ABC News' Huma Khan reports: Former Democratic presidential candidate Rep. Dennis Kucinich, D-Ohio, said he is still waiting for President Obama to move the country forward in the direction he promised, reflecting the left's frustration with the president on national security policies they feel are a continuation of the Bush era.
"The American people were promised change in November, and change, it's in watching the last few dead leaves fall off a tree in the winter," Kucinich said on ABCNews.com's Top Line Friday. "It’s moving from winter to spring. We’re still waiting for spring."
Kucinich, like many of the left-wing of the party, said he has yet to see a significant shift away from the Bush administration's policies. While the president has ordered the closure of the detention facility at Guantanamo Bay and repeatedly called waterboarding torture, he has also continued many of his predecessor's policies, including the war in Afghanistan -- where the president will send more troops -- rendition policy and use of the "state secrets" privilege. Obama also retracted his decision to release photographs showing detainee abuse in Iraq and Afghanistan, irking some on the left.
"We’re still waiting for that kind of significant change which can tell us that we’ve really moved away from the Bush administration policies, which caused an America to rise up, and reject not just a party, but they rejected an administration’s approach to human rights, to peace, to everything," Kucinich said.
The chairman of the House Subcommittee on Domestic Policy said Obama still needs to work on those issues, including ending the controversial military commissions. Last week, the Obama administration reinstated military commissions, albeit with changes that offer detainees that undergo trials more rights than in the Bush administration.
"Make sure there’s not going to be anything that even remotely approaches torture," Kucinich said. "All of these policies that we’ve been trapped into by the Bush administration, we have to, we have to get away from so that we can reclaim the fullness of the America that we love."
Kucinich also assailed former Vice President Dick Cheney, who defended his administration's policies on harsh interrogation techniques and other national security issues in an opposing speech to President Obama's on Thursday.
"I think that Mr. Cheney should be brought before the Congress, made to raise his right hand, and have to testify about the statements he made that took us into a war, that created an increased national security problem for the United States," Kucinich said.
Kucinich called for more "civic involvement" and a movement to express support for the measures he thinks President Obama should take.
One issue the Democrat from Ohio does side with Obama on is closing the detainee center at Guantanamo Bay. This week, Senate and House lawmakers -- including several Democrats -- rejected $80 million from the war funding bill to close the facility, saying they want the president to present a more detailed plan on how the administration will close the detainee center and what it will do about the prisoners housed there. Many say they do not want detainees to be sent to prisons in the United States, which is one of the options the White House has suggested.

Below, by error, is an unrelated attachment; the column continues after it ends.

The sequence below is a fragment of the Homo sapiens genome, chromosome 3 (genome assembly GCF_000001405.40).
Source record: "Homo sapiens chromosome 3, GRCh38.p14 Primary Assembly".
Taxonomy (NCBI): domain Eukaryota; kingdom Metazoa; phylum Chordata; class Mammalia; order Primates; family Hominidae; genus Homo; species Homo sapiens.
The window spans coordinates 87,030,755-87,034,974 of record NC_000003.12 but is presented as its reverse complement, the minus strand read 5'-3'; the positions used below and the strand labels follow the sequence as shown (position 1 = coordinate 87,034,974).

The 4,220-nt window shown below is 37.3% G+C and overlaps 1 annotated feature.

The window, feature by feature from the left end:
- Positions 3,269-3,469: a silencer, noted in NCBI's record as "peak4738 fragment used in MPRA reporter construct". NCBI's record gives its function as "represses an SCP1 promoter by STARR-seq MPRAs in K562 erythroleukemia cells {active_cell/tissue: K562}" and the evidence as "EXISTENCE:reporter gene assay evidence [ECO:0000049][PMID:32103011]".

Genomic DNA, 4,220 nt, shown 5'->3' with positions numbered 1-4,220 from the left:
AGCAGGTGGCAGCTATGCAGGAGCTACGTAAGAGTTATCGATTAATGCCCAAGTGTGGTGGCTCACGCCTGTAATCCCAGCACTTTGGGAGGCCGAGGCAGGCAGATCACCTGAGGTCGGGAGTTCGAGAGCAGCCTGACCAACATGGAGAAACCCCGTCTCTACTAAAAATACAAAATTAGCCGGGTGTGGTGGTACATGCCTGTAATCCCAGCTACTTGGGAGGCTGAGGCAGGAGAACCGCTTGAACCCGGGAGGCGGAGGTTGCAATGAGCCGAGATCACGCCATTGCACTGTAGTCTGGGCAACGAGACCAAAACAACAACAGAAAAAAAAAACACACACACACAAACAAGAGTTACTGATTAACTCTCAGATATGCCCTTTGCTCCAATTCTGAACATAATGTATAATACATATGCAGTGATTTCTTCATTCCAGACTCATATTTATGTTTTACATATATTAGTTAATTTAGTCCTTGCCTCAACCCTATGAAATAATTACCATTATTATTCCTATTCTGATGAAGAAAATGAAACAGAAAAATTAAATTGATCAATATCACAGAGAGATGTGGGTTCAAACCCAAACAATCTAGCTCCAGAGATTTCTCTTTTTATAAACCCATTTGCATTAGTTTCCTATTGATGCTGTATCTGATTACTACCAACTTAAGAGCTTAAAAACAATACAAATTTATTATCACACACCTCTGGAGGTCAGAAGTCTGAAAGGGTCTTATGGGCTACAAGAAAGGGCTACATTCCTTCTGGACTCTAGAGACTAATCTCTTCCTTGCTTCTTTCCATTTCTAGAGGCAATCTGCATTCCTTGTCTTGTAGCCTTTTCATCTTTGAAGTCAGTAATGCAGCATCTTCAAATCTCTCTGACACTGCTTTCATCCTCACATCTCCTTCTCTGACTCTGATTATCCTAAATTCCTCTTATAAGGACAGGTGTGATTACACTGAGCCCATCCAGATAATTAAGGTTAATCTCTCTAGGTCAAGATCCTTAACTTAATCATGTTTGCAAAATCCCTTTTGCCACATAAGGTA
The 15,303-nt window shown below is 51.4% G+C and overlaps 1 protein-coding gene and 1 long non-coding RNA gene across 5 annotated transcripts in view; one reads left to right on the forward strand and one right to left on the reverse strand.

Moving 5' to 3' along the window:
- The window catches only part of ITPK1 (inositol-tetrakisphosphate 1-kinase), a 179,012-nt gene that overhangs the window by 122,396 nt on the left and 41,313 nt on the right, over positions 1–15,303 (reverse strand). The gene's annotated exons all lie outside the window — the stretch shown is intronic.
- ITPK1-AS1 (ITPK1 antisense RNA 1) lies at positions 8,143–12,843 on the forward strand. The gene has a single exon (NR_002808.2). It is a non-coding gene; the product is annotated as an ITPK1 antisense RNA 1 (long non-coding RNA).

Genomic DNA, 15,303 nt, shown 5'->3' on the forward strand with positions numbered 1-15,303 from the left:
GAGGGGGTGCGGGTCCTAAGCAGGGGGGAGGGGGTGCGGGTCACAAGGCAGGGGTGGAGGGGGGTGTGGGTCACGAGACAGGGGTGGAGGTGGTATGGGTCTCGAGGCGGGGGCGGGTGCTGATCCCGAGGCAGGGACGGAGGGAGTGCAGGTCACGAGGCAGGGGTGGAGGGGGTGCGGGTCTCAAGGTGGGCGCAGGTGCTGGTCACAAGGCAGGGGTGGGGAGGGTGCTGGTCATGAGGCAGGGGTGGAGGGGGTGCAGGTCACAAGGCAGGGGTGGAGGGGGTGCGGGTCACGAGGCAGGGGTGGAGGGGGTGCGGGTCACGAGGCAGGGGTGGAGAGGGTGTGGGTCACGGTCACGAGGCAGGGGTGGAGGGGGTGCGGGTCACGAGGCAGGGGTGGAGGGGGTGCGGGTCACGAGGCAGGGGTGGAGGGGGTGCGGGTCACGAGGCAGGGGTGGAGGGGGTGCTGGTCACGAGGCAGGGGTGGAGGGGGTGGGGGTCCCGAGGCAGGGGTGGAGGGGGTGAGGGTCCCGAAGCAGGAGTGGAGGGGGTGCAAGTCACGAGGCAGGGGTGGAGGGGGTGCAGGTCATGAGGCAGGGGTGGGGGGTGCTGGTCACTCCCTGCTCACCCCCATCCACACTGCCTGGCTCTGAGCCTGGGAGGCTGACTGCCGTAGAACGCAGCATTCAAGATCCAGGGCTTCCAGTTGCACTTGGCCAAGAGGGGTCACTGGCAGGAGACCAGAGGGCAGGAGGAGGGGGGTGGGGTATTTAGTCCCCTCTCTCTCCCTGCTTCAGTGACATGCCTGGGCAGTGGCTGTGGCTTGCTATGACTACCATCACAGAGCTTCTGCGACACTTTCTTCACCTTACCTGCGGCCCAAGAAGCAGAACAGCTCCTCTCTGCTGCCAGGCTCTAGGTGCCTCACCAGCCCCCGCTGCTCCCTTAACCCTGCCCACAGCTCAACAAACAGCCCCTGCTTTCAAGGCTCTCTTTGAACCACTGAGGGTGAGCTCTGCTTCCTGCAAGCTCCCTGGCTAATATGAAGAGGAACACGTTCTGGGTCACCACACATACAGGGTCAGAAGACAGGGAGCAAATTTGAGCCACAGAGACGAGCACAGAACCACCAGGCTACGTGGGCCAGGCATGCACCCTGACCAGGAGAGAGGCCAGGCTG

Kucinich argued against that view, saying that the "United States penal system has a serious set of super max prisons that could hold people pending trial and also, if you don’t have a case against individuals, we’re not entitled to hold people ad infinitum."
Echoing Obama's comments that the United States must hold on to its Constitution and values, Kucinich added, "Our reputation as a nation depends on our ability to adhere to the rule of law, not only for our country, but internationally, and we’re still aren’t there with respect to the treatment of prisoners and the existence of Guantanamo."
It's not just on the national security front where Kucinich said he wants to see change. He said he wants to see more action from the president on the domestic front, including on job creation and health care.
"We need to have still, a massive jobs program to put millions of people back to work. We need a single care healthcare system that will restore industry and that will give all Americans real healthcare. We need a national manufacturing policy that says that the maintenance of steel automotive, aerospace and shipping is vital to our national security," he said.
"I think Barack Obama still has time, but time is running out," Kucinich added.
And as for whether Obama is taking his supporters on the left for granted, Kucinich replied: "The American Eagle needs two wings to fly. I’d like to see both of them get some exercise."
Click HERE to watch the interview with Rep. Dennis Kucinich.
We also chatted with ABC News' George Stephanopoulos about the opposing views Obama and Cheney presented in their dueling speeches Thursday, the challenges Obama faces in closing the detainee center and potential Supreme Court nominees.
Click HERE to watch the interview with George Stephanopoulos.
UPDATE: At a press conference this afternoon, Kucinich lashed out at the administration's plan for U.S. automakers.
"We have $70 billion U.S. dollars being used to close plants and dealership and all this is being done to open the market up to China," said Kucinich said, who wants the president's auto task force to halt activities temporarily.
"This is the kind of an auto recovery plan as if someone came in to the hospital and put a pillow over the face of the patient," he added later.